How did Somaliland end up with zero female MPs?
While rightly lauded for its elections, the self-declared states’ lack of female representation points to a deep problem in its democratic health.
Over 30 years since declaring independence from Somalia in 1991, the Republic of Somaliland has established itself as a paragon of stability in a tough neighbourhood. Although it remains internationally unrecognised, it is inevitably compared favourably to Somalia, not least in its efforts to establish a homegrown democratic tradition. Though not always smoothly, Somaliland has held eight functional elections and one constitutional referendum since 2001.
The republic’s latest poll – the combined parliamentary and local council elections on 31 May 2021 – maintained this tradition. As documented in the final report of our international observation mission, the election was peaceful and saw opposition groups gain at the expense of the governing party.
This bodes well for the presidential election due in 2022. However, our report also points to gaps and long-standing issues that require reform. To begin with, virtually no vote in Somaliland’s history has taken place on schedule. The parliamentary aspect of the 2021 election, for instance, was 11 years late. Somaliland’s political system also only allows three parties to participate in elections. While this rule was established to limit the fragmenting influence of clanism on politics, it curtails wider democratic expression. And then there is the glaring issue of female representation.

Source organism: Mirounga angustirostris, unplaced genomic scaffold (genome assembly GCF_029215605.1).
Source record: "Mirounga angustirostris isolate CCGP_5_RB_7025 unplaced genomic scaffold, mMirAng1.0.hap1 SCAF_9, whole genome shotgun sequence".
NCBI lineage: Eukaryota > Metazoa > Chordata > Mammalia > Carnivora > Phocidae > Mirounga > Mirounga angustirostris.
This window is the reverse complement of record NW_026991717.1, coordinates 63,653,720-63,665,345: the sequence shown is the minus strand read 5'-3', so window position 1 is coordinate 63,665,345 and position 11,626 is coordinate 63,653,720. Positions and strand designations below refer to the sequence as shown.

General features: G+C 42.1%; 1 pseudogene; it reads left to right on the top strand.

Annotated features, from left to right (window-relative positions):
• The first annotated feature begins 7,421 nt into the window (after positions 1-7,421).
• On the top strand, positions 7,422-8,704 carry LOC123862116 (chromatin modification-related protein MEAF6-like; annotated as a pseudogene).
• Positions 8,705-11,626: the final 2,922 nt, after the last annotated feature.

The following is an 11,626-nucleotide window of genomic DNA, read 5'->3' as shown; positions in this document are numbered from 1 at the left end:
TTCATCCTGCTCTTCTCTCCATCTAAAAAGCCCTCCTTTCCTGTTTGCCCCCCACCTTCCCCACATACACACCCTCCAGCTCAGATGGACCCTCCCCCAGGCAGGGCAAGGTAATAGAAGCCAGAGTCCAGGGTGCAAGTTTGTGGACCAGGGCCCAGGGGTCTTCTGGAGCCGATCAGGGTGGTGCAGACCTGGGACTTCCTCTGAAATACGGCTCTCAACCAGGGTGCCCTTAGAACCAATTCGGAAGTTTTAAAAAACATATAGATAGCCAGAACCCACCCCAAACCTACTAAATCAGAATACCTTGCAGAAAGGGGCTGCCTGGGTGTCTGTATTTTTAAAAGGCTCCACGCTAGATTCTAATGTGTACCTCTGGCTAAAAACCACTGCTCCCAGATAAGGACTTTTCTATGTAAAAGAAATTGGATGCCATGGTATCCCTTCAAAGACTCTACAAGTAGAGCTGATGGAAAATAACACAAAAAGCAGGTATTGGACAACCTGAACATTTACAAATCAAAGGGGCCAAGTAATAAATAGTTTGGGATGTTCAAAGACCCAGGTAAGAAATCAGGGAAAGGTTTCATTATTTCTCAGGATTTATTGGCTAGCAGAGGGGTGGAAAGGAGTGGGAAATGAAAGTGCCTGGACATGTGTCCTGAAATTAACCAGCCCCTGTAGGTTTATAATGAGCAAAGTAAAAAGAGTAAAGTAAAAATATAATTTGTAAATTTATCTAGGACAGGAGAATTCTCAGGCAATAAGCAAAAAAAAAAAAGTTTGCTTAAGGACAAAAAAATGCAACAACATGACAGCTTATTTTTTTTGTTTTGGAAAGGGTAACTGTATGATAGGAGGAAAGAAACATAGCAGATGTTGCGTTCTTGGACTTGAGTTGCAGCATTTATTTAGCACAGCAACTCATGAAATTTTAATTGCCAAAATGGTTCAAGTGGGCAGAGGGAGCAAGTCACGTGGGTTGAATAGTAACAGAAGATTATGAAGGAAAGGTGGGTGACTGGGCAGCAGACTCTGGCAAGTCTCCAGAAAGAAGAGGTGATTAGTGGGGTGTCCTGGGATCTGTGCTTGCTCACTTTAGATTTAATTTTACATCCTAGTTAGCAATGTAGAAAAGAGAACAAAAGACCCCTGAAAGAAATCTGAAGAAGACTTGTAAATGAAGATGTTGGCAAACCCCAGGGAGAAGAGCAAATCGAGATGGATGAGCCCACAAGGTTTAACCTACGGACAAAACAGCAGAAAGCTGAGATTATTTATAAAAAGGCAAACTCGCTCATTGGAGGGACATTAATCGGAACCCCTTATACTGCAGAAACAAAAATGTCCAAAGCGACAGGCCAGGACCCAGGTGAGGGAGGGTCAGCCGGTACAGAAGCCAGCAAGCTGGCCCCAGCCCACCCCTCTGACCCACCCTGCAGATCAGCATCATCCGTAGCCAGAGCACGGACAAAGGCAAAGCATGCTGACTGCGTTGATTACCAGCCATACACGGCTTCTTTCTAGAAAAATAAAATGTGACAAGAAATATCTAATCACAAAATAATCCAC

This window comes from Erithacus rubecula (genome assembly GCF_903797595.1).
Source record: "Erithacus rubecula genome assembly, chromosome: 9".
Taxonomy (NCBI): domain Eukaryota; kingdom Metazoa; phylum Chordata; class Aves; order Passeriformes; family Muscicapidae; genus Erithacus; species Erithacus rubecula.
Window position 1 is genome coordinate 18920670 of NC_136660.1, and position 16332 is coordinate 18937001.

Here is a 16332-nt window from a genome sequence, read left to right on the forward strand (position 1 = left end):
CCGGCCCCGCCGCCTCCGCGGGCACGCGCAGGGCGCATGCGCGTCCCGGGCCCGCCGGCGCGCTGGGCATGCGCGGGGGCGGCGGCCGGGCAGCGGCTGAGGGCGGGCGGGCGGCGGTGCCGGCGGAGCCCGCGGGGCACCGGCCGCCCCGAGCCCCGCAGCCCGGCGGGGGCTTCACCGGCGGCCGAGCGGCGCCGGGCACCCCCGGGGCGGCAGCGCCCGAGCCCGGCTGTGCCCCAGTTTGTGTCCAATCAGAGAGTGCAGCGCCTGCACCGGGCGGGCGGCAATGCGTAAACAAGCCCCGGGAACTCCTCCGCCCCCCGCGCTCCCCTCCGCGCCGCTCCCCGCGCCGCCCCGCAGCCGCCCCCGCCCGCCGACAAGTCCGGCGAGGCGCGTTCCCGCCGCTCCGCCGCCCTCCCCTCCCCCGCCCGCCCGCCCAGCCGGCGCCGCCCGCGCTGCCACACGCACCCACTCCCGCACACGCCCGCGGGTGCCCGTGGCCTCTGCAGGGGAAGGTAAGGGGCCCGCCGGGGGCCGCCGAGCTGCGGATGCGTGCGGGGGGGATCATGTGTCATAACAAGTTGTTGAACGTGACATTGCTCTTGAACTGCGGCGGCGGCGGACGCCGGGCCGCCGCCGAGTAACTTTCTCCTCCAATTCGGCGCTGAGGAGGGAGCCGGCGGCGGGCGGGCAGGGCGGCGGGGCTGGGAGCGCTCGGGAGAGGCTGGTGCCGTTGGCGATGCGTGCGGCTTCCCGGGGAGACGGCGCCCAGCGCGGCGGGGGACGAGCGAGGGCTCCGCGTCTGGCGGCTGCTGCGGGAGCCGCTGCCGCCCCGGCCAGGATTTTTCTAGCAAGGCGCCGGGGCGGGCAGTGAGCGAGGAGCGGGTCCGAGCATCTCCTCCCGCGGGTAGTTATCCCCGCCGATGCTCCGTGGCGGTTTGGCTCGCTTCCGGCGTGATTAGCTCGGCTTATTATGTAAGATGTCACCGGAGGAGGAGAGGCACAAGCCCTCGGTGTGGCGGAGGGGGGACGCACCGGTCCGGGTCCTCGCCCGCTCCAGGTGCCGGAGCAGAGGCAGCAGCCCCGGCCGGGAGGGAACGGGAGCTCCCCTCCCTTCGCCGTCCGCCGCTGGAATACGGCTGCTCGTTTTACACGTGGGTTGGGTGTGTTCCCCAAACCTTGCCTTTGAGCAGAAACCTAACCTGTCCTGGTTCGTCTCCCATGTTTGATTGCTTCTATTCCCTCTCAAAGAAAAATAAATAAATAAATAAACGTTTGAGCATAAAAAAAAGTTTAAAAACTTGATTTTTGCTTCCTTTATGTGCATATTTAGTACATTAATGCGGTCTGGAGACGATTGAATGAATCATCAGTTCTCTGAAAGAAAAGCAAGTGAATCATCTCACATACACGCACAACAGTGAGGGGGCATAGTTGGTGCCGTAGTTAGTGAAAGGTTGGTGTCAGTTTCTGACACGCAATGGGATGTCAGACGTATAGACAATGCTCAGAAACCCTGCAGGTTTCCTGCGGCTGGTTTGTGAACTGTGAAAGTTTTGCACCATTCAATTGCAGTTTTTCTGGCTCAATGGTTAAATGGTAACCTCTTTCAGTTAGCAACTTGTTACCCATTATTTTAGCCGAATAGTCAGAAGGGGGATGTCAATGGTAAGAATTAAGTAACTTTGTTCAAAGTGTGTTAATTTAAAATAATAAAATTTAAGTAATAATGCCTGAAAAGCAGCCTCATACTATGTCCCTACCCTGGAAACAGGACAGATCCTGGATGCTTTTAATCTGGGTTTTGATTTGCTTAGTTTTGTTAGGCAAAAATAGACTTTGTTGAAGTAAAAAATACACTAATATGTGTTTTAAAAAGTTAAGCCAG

In the 2021 elections, not a single woman was elected to parliament. This level of female exclusion from politics is unprecedented, but the problem is not new. Prior to these elections, there was only one female MP and nine female local councillors. Now, uniquely in Africa, Somaliland is left with zero women among its 82 elected MPs and a mere three women among the 220 elected councillors. Out of the 246 candidates who ran for parliament, just 13 (5%) were female.
This poor result came despite some advance optimism. For many years, Somaliland’s civil society organisations have campaigned for party lists to have a 30% gender quota to guarantee female political representation. Although this was not included in the 2020 electoral law revisions, all three parties agreed to a voluntary quota of six female parliamentary candidates each.
When the election came round, however, the two biggest parties reneged on even this paltry commitment. Meanwhile, female candidates were not given equal opportunities to contest during candidate nominations with “open lists” disadvantaging them in particular. This low representation extends to Somaliland’s National Electoral Commission too, where just one of seven commissioners is female.